Future Reflections Special Issue: Sports, Fitness, and Blindness
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Editor’s Note: Mike Uhle and his wife, Keisha, became acquainted with the NFB shortly after their son, Ryan, lost his vision as a toddler. Despite their grief, they didn’t waste any time reaching out to get information. I met them at a retreat for parents sponsored by the National Organization of Parents of Blind Children and the National Federation of the Blind of South Carolina. A few years after the retreat, they sent me an article about Ryan playing T-Ball, and we reprinted it in Future Reflections, Volume 22, Number 2, under the title, “T-Ball Rules! Father Shares Passion for Baseball with his Blind Son.” That was five years ago. I wondered if that experience had meant much to Ryan and his family over time. So, we contacted Mike and asked him if he wanted to give us an update, and he did. So, here is our “Then and Now” story--the original T-Ball article followed by Mike’s reflection on that experience and the impact it had on the father-son bond:
Through his father’s eyes
Rob Novit, staff writer
Reprinted from the May 5, 2002, Aiken Standard, Aiken, South Carolina
The players, all of four-, five-, and six-years-old, race onto the field at Graniteville’s Gregg Park--a spring in their step, their caps pulled low to protect against a late afternoon sun that tinges their matching red shirts with an orange glow. It’s a timeless moment in small town USA and of course it’s about baseball, a game only a few decades younger than America itself.
In short right, a small boy named Ryan Uhle pounds his glove and places himself in good position. Nearby, his dad Mike soaks it all in proudly, smiling and laughing with uncomplicated delight. Mike Uhle was a multi-sport athlete at Aiken High as a teenager, but baseball was always his thing. And years later, when his wife Keisha gave birth to their first child, Mike held Ryan in his arms and could envision a future for his son a lot like his own.
“I had definitely wanted a boy so he could play sports,” said Mike. “I love baseball and when the TV is on, I’d rather watch baseball than anything else.”
Ryan was just six months old when he was diagnosed with retinal cancer and in the course of treatment over the next year, his right eye was removed. The prognosis for the left eye was very good, but a large tumor appeared unexpectedly when Ryan was two. During chemotherapy his retina detached and could not be repaired. The little boy had beaten the cancer, much to the relief and joy of his parents. But now they had to accept a new reality.
“Even with this form of cancer, we never imagined Ryan would be blind,” said Keisha Uhle. “We just thought he would be a one-eyed kid the rest of life. We had a plan in our heads of how we hoped our child’s life would be and then our expectations totally changed.” The couple knew as much about blindness as most other people, which was virtually nothing. But they did research and sought activities that might be suitable for Ryan.
Last year they discovered STAR, a therapeutic horseback-riding program for children and young adults with disabilities. That experience gave Ryan confidence and so did the violin classes that Mike and Keisha arranged through instructor Joanne Stanford. He attends preschool kindergarten at St. John’s United Methodist Church and a preschool class at Aiken Elementary. Ryan will start a regular 5K class at Aiken Elementary in the fall.
Baseball--or at this age, T-ball--was seemingly out of the question, but Wendy Scolamiero, the Oakwood-Windsor physical education teacher, didn’t think so. A close friend of Keisha and Mike, Scolamiero knew they wanted to find as many regular childhood activities for Ryan as possible. Her own son, Clark, played T-ball at Gregg Park for a volunteer coach named Mike Conaway. Last year Scolamiero told him about Ryan and asked if the youngster could join the team this spring.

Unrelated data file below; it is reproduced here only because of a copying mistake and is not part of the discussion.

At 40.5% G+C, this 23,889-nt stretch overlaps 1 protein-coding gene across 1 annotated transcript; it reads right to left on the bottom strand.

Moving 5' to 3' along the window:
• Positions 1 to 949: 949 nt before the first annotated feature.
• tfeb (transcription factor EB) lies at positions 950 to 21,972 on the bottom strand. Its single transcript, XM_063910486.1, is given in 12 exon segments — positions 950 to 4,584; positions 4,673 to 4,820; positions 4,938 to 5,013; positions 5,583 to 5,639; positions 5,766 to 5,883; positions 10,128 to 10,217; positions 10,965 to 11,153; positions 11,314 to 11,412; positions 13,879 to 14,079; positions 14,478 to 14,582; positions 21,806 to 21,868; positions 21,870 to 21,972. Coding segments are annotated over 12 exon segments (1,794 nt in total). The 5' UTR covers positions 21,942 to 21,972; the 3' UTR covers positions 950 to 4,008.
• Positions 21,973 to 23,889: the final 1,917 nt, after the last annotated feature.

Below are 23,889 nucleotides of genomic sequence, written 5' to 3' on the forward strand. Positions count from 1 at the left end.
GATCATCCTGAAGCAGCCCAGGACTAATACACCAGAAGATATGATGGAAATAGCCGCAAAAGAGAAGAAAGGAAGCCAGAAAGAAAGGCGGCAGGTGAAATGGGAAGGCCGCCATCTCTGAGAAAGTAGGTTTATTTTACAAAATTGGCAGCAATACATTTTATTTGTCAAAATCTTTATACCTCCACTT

Conaway was all for it, but Mike Uhle had his doubts. “We were a little hesitant at first,” he said. “It was like ‘Oh man, is he going to be able to do this?’ We didn’t want to be an inconvenience to everybody else. But Ryan never had any hesitation and the first day of practice convinced us it was the right thing to do.”
One of the players
Of all the kids on Ryan’s team, maybe three can throw the ball with any reasonable accuracy and perhaps the same number have some expectation of catching those throws. The rest are endearingly clueless as they stand in the field admiring their uniforms and their gloves and waving occasionally to their parents and siblings and their teammates.
Ryan sees none of this. But from his right field position, he has his father’s eyes. Mike stands next to him the entire inning. An errant throw comes toward them and Mike scoops up the ball and hands it to Ryan, who flings it within hailing distance of first base. Everybody cheers. “Way to go, Ryan.”
But Mike offers much more than a helping hand. He serves as Ryan’s personal color commentator, describing the game to his son as if Ryan were listening to him on the radio. In this T-ball league, one of the coaches pitches three times to each player; if the child doesn’t hit the ball, the tee is then used.
“The coach is telling the batter what to do,” Mike tells Ryan. “He pitched it and the batter missed it, and he’ll hit off the tee this time. Show me you’re getting ready. Hey, that’s a good job, buddy.” The batter sends a slow roller between short and third and reaches first safely. Ryan leans toward his dad and says slyly, “I caught a ball.” Mike just grins. “Oh get out of here.”
The game continues and Mike yells out encouragement to the other players. The next hitter swings and misses, fouls off a pitch and then whiffs on the next one. “But he looked like he was going to hit it this way,” says Mike. “What are you going to do if you get it?”
“Throw it to Clark,” Ryan responds immediately, “But what if he doesn’t yell for me?”
“Throw it anyway, because you might not be able to hear him with all the cheering.”